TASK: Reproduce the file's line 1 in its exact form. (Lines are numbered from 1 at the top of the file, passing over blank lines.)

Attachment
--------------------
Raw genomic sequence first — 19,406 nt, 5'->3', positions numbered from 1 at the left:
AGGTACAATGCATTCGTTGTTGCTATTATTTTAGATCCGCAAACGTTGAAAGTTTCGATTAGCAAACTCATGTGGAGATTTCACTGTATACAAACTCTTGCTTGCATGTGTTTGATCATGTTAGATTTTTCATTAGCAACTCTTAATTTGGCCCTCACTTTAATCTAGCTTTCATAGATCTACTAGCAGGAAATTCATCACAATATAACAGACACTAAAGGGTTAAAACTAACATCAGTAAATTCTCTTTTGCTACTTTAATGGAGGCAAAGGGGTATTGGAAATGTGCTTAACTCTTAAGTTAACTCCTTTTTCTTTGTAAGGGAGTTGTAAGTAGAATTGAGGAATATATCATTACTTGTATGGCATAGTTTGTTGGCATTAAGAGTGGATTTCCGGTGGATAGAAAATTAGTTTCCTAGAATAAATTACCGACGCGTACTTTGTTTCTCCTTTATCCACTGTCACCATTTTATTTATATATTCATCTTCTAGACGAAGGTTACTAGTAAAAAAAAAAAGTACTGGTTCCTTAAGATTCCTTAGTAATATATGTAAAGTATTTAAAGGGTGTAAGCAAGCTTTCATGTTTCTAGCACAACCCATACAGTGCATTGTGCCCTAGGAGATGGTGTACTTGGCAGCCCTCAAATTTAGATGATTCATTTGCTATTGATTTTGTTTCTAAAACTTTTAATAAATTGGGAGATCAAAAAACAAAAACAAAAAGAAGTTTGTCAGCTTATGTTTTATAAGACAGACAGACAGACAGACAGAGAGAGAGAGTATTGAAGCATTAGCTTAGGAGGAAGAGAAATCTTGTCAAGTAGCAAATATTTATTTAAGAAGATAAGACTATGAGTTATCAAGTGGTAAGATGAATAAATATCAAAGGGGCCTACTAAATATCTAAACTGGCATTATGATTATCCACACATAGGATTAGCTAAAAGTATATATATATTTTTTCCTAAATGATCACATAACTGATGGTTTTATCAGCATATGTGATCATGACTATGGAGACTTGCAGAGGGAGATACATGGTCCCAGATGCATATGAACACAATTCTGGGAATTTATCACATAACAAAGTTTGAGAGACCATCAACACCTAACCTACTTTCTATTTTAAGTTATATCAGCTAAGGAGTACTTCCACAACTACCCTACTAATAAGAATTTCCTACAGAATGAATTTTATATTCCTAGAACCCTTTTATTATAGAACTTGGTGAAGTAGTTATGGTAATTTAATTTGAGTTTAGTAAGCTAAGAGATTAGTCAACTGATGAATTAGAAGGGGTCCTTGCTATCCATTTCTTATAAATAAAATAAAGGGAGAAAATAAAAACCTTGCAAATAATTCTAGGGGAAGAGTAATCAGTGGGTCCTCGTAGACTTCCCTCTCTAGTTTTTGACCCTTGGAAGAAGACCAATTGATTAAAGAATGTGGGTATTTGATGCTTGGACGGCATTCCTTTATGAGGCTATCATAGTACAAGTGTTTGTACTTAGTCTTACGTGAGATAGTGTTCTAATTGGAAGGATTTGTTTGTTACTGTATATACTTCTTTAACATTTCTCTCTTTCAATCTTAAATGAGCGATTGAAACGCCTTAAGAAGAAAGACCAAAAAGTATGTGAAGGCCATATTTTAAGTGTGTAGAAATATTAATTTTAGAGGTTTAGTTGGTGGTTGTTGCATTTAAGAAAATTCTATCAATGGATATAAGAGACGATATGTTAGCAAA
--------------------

Raw genomic sequence first — 19,406 nt, 5'->3', positions numbered from 1 at the left: